Fragment of a cotton tent with decorations in silk, cotton and gilt leather
Turkey, Istanbul; second half of the 17th century
H: 188; W: 342 cm
Tents were a central element in Islamic court culture, not least among the Ottomans. This fragment is from the inner wall of an official Ottoman tent of the type made at the sultans’ tent workshops in Istanbul and used primarily on campaigns.
The fragment is adorned with four columned niches. Two of the niches contain windows with ‘shutters’ originally designed to be rolled up. In the other two niches, the central decorative element is a large, rhomboid cartouche. The floral decorations extending across the cartouches, columns and arches feature carnations and tulips. Native to Turkey, these plants reflect an Ottoman enthusiasm for the local Anatolian flora – a sentiment also expressed in Iznik pottery from approximately 1540 and up through the seventeenth century (2/1962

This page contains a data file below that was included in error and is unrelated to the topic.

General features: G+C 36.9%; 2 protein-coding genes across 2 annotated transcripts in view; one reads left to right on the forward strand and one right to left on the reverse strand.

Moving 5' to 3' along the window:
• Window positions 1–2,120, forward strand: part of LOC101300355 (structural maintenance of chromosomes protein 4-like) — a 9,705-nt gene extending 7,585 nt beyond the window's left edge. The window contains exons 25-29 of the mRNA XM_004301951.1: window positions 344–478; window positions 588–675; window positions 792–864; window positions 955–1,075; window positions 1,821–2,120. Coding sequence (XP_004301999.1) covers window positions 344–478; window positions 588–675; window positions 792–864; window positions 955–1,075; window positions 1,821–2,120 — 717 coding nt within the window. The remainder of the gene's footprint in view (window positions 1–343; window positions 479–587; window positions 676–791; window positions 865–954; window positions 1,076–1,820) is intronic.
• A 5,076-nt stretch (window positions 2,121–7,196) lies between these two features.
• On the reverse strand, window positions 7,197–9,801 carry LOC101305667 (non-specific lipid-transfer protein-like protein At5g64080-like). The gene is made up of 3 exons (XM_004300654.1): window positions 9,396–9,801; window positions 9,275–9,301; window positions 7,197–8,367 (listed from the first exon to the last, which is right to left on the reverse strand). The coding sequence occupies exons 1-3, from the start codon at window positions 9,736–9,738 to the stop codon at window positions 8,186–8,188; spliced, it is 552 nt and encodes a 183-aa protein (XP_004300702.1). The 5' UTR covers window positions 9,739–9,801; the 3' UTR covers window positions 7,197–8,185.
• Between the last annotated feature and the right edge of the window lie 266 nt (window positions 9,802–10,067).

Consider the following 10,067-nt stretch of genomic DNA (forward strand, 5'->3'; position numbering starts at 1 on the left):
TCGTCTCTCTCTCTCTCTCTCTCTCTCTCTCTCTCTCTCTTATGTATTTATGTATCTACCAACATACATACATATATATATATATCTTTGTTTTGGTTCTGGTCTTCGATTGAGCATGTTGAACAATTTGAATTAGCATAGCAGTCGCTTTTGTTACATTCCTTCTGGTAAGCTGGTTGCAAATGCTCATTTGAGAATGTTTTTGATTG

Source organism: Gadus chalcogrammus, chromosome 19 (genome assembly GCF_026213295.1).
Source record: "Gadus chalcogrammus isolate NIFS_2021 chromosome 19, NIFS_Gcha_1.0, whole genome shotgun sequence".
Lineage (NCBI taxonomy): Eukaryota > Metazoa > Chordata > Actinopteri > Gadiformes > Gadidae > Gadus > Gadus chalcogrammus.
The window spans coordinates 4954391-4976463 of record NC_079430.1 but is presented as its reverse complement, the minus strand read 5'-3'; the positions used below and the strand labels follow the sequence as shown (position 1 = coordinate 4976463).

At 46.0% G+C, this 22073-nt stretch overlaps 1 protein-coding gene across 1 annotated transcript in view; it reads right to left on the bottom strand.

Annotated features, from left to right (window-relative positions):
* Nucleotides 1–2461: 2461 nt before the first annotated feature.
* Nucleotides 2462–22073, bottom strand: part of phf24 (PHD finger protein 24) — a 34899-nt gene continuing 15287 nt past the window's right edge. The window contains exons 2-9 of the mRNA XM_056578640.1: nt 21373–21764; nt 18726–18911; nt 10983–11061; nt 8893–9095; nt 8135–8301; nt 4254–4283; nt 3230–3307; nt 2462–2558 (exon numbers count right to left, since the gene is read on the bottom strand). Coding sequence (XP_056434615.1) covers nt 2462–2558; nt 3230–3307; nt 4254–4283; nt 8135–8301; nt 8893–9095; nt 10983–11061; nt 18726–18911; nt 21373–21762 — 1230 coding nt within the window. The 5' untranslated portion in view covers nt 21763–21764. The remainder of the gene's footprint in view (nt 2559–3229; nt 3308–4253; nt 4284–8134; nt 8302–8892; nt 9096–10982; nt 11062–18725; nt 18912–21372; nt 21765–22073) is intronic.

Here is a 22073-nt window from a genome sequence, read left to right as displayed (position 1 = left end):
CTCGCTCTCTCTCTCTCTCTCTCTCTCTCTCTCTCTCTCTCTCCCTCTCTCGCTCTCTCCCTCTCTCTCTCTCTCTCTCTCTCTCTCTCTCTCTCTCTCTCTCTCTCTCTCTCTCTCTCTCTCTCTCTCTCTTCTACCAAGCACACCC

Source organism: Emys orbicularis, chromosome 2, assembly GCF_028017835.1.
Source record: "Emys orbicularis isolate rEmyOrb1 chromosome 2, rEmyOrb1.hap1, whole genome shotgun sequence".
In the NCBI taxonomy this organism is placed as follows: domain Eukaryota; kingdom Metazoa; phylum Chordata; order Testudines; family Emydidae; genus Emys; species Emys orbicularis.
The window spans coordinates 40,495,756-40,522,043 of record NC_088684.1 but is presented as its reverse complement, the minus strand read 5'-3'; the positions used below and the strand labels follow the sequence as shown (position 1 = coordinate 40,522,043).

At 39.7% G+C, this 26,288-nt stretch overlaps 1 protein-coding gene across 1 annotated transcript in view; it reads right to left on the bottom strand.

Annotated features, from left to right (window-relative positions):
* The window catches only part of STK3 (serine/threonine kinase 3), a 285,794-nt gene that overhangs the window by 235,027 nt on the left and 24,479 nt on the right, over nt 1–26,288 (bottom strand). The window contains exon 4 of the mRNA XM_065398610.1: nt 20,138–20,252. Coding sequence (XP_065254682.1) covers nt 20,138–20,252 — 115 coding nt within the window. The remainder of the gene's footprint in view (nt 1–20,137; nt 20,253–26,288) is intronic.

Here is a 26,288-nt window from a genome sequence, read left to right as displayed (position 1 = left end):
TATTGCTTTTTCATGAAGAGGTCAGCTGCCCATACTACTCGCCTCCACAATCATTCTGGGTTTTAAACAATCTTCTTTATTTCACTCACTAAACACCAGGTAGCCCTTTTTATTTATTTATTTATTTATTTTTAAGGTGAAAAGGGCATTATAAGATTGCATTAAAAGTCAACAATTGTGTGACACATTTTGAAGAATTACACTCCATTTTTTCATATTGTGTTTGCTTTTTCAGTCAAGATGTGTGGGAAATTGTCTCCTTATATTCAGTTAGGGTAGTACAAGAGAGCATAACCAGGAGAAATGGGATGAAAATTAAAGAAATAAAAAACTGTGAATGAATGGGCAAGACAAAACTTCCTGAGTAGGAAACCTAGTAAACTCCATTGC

). Similar applications with columned niches covered by local flora are seen, for example, on an Ottoman prayer rug from the seventeenth century (18/1989
The size of the original tent cannot be determined from the fragment, but the decoration itself indicates that the tent belonged to a relatively high-ranking person, albeit not one from the inner circle of power.
A number of preserved tents with closely related decorations can be traced back to the Turkish wars in Central and Eastern Europe in the last decades of the seventeenth century, such as the Ottoman siege of Vienna in 1683 and the Battle of Mohács in Hungary in 1687.
Inv. no. 31/2019
Kent Antiques: Islamic and Indian Art: Works of art from the Islamic and Indian worlds including orientalist modern and contemporary paintings, [texts by Bora Keskiner], London 2019, cat.no. 40; Kjeld von Folsach, Joachim Meyer and Peter Wandel: Fighting, Hunting, Impressing: Arms and Armour from the Islamic World 1500–1850, The David collection, Copenhagen 2021, cat.no. 9;